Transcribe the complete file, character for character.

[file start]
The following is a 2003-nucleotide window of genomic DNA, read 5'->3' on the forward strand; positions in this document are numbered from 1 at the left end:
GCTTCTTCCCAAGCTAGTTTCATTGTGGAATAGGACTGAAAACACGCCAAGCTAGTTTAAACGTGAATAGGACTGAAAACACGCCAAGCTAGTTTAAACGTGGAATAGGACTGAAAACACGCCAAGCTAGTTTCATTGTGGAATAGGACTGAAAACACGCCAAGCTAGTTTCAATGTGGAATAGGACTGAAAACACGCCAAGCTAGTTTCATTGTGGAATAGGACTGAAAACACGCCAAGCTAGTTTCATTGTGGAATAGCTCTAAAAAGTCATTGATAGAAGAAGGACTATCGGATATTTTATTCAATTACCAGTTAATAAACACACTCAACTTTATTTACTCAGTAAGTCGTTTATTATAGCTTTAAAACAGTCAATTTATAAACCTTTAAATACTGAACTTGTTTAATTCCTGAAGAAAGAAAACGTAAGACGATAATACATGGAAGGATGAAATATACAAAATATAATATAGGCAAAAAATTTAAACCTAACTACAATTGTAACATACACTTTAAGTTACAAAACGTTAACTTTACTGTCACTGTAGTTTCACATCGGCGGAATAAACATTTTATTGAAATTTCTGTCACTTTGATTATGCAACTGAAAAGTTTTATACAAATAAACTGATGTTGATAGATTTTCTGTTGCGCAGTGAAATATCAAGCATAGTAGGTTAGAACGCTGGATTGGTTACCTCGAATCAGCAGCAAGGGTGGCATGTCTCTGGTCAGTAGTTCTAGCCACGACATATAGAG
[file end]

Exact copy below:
The following is a 2003-nucleotide window of genomic DNA, read 5'->3' on the forward strand; positions in this document are numbered from 1 at the left end:
GCTTCTTCCCAAGCTAGTTTCATTGTGGAATAGGACTGAAAACACGCCAAGCTAGTTTAAACGTGAATAGGACTGAAAACACGCCAAGCTAGTTTAAACGTGGAATAGGACTGAAAACACGCCAAGCTAGTTTCATTGTGGAATAGGACTGAAAACACGCCAAGCTAGTTTCAATGTGGAATAGGACTGAAAACACGCCAAGCTAGTTTCATTGTGGAATAGGACTGAAAACACGCCAAGCTAGTTTCATTGTGGAATAGCTCTAAAAAGTCATTGATAGAAGAAGGACTATCGGATATTTTATTCAATTACCAGTTAATAAACACACTCAACTTTATTTACTCAGTAAGTCGTTTATTATAGCTTTAAAACAGTCAATTTATAAACCTTTAAATACTGAACTTGTTTAATTCCTGAAGAAAGAAAACGTAAGACGATAATACATGGAAGGATGAAATATACAAAATATAATATAGGCAAAAAATTTAAACCTAACTACAATTGTAACATACACTTTAAGTTACAAAACGTTAACTTTACTGTCACTGTAGTTTCACATCGGCGGAATAAACATTTTATTGAAATTTCTGTCACTTTGATTATGCAACTGAAAAGTTTTATACAAATAAACTGATGTTGATAGATTTTCTGTTGCGCAGTGAAATATCAAGCATAGTAGGTTAGAACGCTGGATTGGTTACCTCGAATCAGCAGCAAGGGTGGCATGTCTCTGGTCAGTAGTTCTAGCCACGACATATAGAG